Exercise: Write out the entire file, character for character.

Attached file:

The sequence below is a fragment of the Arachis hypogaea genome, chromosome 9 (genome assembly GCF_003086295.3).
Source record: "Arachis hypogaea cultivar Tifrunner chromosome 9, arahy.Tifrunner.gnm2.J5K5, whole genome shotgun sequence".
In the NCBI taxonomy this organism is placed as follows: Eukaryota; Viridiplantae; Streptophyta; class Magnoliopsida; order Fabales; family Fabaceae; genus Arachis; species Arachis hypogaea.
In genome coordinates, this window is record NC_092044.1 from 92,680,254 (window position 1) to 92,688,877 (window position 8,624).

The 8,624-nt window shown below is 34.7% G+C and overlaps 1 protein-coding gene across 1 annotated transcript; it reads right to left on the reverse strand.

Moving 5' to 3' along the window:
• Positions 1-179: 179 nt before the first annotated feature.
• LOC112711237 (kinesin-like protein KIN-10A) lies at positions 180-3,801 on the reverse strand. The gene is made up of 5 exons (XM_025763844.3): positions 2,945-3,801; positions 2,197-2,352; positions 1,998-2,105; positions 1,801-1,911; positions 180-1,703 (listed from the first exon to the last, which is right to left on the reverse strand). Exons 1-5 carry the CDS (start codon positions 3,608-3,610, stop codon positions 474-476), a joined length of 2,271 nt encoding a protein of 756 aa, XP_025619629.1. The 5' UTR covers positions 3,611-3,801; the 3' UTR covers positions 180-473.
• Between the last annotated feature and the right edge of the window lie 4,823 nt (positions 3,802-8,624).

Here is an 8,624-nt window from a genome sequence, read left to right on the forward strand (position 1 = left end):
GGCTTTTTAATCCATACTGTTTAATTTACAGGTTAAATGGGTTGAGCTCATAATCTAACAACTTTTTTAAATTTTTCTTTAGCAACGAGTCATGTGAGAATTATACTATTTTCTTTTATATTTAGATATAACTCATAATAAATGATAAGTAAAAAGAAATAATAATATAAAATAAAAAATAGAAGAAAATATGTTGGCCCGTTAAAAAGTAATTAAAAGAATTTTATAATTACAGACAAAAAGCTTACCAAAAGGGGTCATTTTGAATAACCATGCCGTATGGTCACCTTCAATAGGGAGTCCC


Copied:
The sequence below is a fragment of the Arachis hypogaea genome, chromosome 9 (genome assembly GCF_003086295.3).
Source record: "Arachis hypogaea cultivar Tifrunner chromosome 9, arahy.Tifrunner.gnm2.J5K5, whole genome shotgun sequence".
In the NCBI taxonomy this organism is placed as follows: Eukaryota; Viridiplantae; Streptophyta; class Magnoliopsida; order Fabales; family Fabaceae; genus Arachis; species Arachis hypogaea.
In genome coordinates, this window is record NC_092044.1 from 92,680,254 (window position 1) to 92,688,877 (window position 8,624).

The 8,624-nt window shown below is 34.7% G+C and overlaps 1 protein-coding gene across 1 annotated transcript; it reads right to left on the reverse strand.

Moving 5' to 3' along the window:
• Positions 1-179: 179 nt before the first annotated feature.
• LOC112711237 (kinesin-like protein KIN-10A) lies at positions 180-3,801 on the reverse strand. The gene is made up of 5 exons (XM_025763844.3): positions 2,945-3,801; positions 2,197-2,352; positions 1,998-2,105; positions 1,801-1,911; positions 180-1,703 (listed from the first exon to the last, which is right to left on the reverse strand). Exons 1-5 carry the CDS (start codon positions 3,608-3,610, stop codon positions 474-476), a joined length of 2,271 nt encoding a protein of 756 aa, XP_025619629.1. The 5' UTR covers positions 3,611-3,801; the 3' UTR covers positions 180-473.
• Between the last annotated feature and the right edge of the window lie 4,823 nt (positions 3,802-8,624).

Here is an 8,624-nt window from a genome sequence, read left to right on the forward strand (position 1 = left end):
GGCTTTTTAATCCATACTGTTTAATTTACAGGTTAAATGGGTTGAGCTCATAATCTAACAACTTTTTTAAATTTTTCTTTAGCAACGAGTCATGTGAGAATTATACTATTTTCTTTTATATTTAGATATAACTCATAATAAATGATAAGTAAAAAGAAATAATAATATAAAATAAAAAATAGAAGAAAATATGTTGGCCCGTTAAAAAGTAATTAAAAGAATTTTATAATTACAGACAAAAAGCTTACCAAAAGGGGTCATTTTGAATAACCATGCCGTATGGTCACCTTCAATAGGGAGTCCC